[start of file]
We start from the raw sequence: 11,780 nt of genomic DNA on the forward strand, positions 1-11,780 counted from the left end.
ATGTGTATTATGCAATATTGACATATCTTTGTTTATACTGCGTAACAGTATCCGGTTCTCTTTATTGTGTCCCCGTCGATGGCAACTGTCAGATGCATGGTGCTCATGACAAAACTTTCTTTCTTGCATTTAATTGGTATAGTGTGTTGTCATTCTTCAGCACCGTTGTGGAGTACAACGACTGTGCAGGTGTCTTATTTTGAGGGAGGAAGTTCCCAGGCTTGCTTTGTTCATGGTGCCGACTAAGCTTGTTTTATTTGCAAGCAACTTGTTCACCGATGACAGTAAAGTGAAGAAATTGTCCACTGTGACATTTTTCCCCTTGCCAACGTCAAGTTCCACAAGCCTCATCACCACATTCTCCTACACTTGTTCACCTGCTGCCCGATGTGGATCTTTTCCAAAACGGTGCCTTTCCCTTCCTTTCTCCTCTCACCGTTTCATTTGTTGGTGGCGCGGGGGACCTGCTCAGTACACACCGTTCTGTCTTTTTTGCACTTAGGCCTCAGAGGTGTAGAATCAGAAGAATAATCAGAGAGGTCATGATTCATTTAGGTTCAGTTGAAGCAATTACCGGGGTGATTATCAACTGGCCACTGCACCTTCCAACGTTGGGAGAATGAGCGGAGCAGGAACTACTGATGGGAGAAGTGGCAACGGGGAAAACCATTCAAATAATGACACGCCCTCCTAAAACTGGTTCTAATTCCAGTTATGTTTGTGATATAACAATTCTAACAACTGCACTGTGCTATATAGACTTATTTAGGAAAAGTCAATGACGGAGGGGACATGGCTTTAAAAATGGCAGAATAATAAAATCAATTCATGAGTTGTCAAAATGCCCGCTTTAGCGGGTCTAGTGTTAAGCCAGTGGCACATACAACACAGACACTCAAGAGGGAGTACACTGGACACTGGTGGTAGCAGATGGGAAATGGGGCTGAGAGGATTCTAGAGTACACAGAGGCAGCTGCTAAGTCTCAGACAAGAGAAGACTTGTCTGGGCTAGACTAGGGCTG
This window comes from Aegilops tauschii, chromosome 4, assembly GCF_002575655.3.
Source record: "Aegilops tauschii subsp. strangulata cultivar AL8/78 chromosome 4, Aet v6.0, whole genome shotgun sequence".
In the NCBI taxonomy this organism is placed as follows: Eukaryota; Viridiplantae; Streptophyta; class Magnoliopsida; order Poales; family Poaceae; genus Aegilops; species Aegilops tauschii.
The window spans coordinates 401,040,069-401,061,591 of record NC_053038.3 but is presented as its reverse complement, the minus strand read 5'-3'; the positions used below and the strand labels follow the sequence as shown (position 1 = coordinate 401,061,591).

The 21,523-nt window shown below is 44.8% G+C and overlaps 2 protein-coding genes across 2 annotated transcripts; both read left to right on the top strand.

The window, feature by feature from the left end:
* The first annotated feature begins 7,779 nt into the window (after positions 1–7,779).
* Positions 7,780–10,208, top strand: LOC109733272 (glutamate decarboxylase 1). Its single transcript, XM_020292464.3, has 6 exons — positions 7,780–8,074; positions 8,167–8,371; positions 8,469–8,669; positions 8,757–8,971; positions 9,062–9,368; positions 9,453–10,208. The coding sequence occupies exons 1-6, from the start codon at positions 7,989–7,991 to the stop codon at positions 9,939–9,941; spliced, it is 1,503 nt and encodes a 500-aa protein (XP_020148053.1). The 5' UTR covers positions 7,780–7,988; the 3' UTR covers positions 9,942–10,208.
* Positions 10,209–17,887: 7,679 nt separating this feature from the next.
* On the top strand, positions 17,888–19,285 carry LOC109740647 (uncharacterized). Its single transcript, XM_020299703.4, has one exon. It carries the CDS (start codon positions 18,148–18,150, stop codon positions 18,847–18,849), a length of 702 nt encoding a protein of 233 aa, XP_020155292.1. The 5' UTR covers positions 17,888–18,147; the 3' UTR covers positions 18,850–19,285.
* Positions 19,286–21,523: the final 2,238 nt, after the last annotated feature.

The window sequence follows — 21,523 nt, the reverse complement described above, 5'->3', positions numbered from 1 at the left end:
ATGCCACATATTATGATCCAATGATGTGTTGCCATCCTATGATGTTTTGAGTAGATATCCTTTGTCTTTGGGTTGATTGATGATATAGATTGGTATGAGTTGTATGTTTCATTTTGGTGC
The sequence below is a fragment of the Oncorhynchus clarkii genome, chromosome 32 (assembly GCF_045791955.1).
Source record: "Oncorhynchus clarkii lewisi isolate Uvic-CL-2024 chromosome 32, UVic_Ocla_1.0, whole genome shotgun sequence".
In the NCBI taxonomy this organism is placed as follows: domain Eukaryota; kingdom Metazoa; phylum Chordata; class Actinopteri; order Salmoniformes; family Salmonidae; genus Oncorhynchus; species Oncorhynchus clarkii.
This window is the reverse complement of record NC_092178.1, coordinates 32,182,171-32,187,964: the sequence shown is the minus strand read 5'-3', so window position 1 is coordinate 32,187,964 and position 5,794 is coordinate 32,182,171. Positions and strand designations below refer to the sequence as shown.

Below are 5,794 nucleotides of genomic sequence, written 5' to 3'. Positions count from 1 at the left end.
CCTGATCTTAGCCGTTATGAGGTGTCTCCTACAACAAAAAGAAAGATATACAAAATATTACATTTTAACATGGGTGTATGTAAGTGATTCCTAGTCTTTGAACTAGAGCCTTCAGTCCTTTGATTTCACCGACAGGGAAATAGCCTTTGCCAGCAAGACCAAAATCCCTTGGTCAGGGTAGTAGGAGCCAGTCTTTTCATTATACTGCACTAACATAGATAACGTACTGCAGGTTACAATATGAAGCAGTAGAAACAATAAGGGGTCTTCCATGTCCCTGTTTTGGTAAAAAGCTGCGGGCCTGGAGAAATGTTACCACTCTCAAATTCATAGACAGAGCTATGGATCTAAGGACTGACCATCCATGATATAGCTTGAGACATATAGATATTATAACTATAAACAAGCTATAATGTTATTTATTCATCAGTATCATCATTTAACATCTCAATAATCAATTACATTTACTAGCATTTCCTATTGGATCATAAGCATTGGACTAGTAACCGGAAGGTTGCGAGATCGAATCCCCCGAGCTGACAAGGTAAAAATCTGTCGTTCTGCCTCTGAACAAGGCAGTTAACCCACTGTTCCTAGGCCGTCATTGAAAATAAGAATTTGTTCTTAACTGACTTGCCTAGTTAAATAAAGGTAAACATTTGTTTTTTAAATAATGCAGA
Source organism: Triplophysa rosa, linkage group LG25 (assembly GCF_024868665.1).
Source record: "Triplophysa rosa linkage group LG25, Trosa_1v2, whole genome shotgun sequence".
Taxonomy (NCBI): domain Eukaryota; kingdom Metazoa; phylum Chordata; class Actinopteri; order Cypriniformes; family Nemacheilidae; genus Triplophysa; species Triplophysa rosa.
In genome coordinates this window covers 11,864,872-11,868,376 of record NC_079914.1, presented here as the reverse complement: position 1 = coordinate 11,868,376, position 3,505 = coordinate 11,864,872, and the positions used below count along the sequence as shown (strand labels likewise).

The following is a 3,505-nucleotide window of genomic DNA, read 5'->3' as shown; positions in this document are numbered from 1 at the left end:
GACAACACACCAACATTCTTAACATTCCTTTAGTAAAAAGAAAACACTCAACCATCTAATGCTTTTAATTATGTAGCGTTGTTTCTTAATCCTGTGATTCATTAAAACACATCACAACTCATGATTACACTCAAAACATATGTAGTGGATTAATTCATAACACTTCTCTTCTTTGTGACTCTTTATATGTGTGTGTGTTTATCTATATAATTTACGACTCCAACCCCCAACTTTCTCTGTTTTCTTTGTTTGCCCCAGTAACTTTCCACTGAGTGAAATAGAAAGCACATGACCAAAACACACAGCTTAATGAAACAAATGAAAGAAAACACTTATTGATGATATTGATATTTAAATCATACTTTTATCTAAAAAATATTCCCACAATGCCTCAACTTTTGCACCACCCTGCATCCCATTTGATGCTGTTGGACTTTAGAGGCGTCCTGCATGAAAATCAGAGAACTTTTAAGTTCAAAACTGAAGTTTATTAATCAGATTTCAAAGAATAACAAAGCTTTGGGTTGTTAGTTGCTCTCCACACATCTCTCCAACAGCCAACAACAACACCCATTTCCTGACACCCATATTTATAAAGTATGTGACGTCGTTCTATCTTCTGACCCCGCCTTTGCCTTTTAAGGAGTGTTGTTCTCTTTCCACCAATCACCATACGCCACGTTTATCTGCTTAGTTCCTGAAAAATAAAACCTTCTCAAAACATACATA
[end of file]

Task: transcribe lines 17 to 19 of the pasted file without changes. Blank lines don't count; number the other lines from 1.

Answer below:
Source record: "Oncorhynchus clarkii lewisi isolate Uvic-CL-2024 chromosome 32, UVic_Ocla_1.0, whole genome shotgun sequence".
In the NCBI taxonomy this organism is placed as follows: domain Eukaryota; kingdom Metazoa; phylum Chordata; class Actinopteri; order Salmoniformes; family Salmonidae; genus Oncorhynchus; species Oncorhynchus clarkii.
This window is the reverse complement of record NC_092178.1, coordinates 32,182,171-32,187,964: the sequence shown is the minus strand read 5'-3', so window position 1 is coordinate 32,187,964 and position 5,794 is coordinate 32,182,171. Positions and strand designations below refer to the sequence as shown.